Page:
By the way, the theme-experiments repository is open for PRs! I’d love to see more people creating and testing themes that use this method: that’s the only way it’ll grow and improve.

Feel free to ask questions in the comments or in the repository, and thanks for reading!

The Developer’s Guide to Supporting Your Themes

At this year’s WordCamp Europe, some members of the WordPress.org support team brainstormed how we might be able to share support skills and strategies with the broader WordPress community. We decided to offer some workshops to share support knowledge, and the first one –  by yours truly – has been announced. Details are below.

Hope to see you there!

Update: The recording, slides, and notes are available.

The Developer’s Guide to Supporting Your Themes

Providing support for your themes offers tremendous opportunities to educate WordPress users, from explaining how to make a child theme to offering simple CSS customizations. It also presents challenges, like figuring out how to help people who aren’t tech-savvy or need support beyond the scope of what you can provide. While many developers dread doing support, with some concrete strategies and techniques in hand, helping users doesn’t have to be a chore – and can even be fun! This session looks at how to make your themes’ users happy while feeling a sense of satisfaction from your own support efforts – a winning combination in the world of theme development.

When

Wednesday, August 23, 2017, 16:00 UTC. It will last for an hour and include Q&A.

How

The session will be run via videoconference and will be recorded and posted later for those who can’t make it. Please download the free Zoom app ahead of time. You can run Zoom on most desktop and mobile devices.

A link to the Zoom teleconference will be provided in the #forums WordPress.org Slack channel about 10 minutes before the session begins.

Who

In her role as Theme Whisperer on the Theme Team at Automattic, Kathryn Presner provides support for hundreds of themes. She began helping people as a volunteer in the WordPress.org forums back in 2011 and was immediately hooked.

Featured image by Pixel Fantasy (CC BY-NC-ND 2.0)

WordPress Themes and User Experience

Good user experience in WordPress themes can make the difference between frustrated or happy users. Yet, it’s often overlooked. A solid user experience can feel just right, creating sound expectations and delight. If you’re looking to boost your theming skills and learn more about themes and user experience, we recommend these three recent talks by members of the Automattic Theme Team:

Kirk Wight, A Call for Simplicity: As WordPress blazes into its second decade, theming, plugin development, and WordPress core itself are reaching troublesome levels of complexity and confusion, challenging the very essence of what has gotten WordPress to where it is in the first place. Pulling from diverse areas of culture and tech, we’ll tie together our need for simplicity, and issue a call to arms for the next ten years of WordPress.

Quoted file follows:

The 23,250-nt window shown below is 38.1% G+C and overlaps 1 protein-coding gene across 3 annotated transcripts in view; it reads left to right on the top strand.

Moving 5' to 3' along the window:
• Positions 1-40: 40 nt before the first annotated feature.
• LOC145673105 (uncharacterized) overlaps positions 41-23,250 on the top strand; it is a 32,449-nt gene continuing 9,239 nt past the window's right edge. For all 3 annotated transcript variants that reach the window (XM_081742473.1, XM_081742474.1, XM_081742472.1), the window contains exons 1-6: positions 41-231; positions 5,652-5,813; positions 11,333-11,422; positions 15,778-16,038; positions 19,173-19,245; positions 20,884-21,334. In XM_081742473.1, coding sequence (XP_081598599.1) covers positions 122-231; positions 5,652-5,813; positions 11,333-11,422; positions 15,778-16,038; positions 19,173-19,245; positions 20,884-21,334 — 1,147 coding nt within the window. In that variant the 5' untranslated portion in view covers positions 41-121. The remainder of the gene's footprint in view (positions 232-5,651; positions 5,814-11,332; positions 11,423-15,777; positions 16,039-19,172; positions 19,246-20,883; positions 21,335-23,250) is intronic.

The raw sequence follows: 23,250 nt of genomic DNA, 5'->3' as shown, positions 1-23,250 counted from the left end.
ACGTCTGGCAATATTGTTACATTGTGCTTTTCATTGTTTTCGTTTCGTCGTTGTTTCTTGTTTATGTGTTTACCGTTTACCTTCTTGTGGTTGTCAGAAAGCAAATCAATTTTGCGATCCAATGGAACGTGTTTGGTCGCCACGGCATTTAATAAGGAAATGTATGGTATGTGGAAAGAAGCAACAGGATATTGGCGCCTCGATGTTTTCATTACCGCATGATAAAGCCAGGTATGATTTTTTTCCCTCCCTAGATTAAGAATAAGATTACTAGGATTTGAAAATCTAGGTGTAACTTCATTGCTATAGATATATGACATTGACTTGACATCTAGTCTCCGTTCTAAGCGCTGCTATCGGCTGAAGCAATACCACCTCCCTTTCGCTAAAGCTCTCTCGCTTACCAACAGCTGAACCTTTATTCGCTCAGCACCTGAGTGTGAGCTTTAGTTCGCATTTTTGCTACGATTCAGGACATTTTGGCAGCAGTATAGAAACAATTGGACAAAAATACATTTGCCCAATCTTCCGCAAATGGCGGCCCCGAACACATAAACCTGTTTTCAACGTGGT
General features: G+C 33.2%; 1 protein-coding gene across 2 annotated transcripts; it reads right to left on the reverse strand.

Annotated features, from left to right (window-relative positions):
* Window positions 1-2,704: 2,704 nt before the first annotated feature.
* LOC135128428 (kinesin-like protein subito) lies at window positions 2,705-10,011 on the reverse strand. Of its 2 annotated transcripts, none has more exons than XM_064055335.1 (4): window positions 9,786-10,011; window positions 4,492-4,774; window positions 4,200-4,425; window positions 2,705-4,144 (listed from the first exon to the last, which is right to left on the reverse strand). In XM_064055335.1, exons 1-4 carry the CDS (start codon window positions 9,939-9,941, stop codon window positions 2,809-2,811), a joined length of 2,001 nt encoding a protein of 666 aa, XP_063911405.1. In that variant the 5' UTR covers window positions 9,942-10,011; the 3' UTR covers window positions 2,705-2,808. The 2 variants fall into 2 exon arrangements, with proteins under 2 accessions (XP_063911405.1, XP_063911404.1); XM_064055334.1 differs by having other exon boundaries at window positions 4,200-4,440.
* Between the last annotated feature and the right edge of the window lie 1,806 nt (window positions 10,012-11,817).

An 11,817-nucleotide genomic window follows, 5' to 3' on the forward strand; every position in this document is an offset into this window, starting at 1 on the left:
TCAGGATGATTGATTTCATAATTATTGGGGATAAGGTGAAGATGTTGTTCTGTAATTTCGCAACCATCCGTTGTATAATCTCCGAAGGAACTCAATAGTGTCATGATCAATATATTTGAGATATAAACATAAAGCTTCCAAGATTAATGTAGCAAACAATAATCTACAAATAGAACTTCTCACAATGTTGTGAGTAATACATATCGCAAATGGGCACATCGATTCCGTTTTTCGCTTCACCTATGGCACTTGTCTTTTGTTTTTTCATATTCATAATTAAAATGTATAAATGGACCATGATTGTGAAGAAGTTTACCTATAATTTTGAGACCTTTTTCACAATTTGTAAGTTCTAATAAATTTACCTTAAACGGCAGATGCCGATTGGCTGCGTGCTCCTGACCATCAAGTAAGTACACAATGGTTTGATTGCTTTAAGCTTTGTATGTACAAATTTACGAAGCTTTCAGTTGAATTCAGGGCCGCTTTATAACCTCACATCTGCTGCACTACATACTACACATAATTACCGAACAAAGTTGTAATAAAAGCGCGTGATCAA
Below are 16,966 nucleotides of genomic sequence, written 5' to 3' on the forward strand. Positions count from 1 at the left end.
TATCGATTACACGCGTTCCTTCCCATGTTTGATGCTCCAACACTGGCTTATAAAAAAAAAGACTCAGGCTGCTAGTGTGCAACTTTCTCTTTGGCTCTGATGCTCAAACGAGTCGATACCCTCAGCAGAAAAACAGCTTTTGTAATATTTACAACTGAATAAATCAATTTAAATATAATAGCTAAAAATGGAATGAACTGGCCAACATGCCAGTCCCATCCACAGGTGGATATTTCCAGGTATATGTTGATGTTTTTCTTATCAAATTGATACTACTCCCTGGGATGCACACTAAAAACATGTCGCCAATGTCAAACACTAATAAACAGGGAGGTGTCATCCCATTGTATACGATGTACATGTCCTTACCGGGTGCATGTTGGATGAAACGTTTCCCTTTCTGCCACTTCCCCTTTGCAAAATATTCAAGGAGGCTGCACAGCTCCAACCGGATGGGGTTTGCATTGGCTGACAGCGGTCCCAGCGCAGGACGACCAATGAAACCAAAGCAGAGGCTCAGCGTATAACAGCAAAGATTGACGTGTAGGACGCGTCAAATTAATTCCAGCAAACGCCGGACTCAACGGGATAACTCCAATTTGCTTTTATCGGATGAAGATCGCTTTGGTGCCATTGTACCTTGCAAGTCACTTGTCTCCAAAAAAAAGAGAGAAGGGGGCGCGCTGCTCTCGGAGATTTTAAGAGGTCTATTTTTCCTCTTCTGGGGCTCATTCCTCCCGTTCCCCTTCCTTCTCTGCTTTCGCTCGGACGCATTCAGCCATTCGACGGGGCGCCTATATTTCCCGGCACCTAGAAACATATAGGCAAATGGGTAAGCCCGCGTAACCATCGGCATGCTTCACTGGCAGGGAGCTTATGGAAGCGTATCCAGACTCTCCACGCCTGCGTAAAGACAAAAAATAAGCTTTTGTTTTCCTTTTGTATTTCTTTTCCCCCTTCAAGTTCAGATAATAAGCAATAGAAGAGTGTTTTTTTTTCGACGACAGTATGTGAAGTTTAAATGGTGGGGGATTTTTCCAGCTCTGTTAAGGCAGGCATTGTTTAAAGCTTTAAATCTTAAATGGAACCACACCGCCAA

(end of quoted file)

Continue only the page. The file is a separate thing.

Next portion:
Tammie Lister, Theme, Don’t Be My Everything: It’s time to stop putting everything including the kitchen sink into themes. A theme shouldn’t be a bloated monster with an options panel that stretches out the horizon. This talk is a call to action to stop making themes that do everything and start making themes that focus.

David Kennedy, Themes are for Users: In this talk, we’ll explore user research, theme setup, theme options and more. By the end, you’ll know what makes up a theme’s user experience, and how to set your users up for success.

And if you’re still getting started with theming, or even WordPress, wondering how you could ever contribute to WordPress and add value – you’re not alone. Check out Kathryn Presner’s The Techie Continuum, and start contributing to WordPress today!

Online Resources to Help You Learn All The Things

The web industry is always changing. Just when you get settled into a routine, the flow of technological innovations force you start a new one. Can you keep up? It never hurts to set aside some time for learning new skills and sharpening your current ones.

In this post, I’ll outline a few online resources that can help you continue your education in web design and development (or to get started, if you’re just joining us).

Continue reading “Online Resources to Help You Learn All The Things”

So You Want To Create WordPress Themes, Huh?

Update: It’s live! It’s happening! Go read How To Create a WordPress Theme and learn how to code up something awesome.


Does that title sound familiar? Over 2 years ago the now defunct WPDesigner.com published a series of posts under that banner, teaching beginners how to create WordPress Themes from scratch.

2 years ago is a long time online: Things have changed.

Starting next week, ThemeShaper will publish a series of daily lessons that will teach you how to create your very own modern WordPress Theme—from scratch—using the latest best practices.

And it won’t be just any old WordPress theme you’ll have in your hands. In a lot of ways it will surpass what’s been done with the popular Thematic Theme Framework. Except, it’ll be a little leaner, a little meaner, and it’ll be all yours.

Here’s the laundry list of features your finished theme will be able to boast of.

  • Search-engine optimization
  • Microformats
  • Localization support for translation
  • Robust dynamic body and post classes
  • Separated Comments and Trackbacks
  • Gravatar support
  • A valid, logical, semantic XHTML structure you can use to build ANY layout
  • Valid CSS
  • A strong typographical foundation
  • Smart default layouts (that we can adapt for later layout generation)
  • 2 widget areas, with NO hard-coded widgets, that “disappear” from the markup when they’re empty.
  • Styling for WordPress Image Classes
  • And pretty much all the typical WordPress stuff

When you’re done you’ll have a complete—and completely powerful—WordPress Theme that you can edit further or build on with a WordPress Child Theme. The choice is yours.

Are you ready?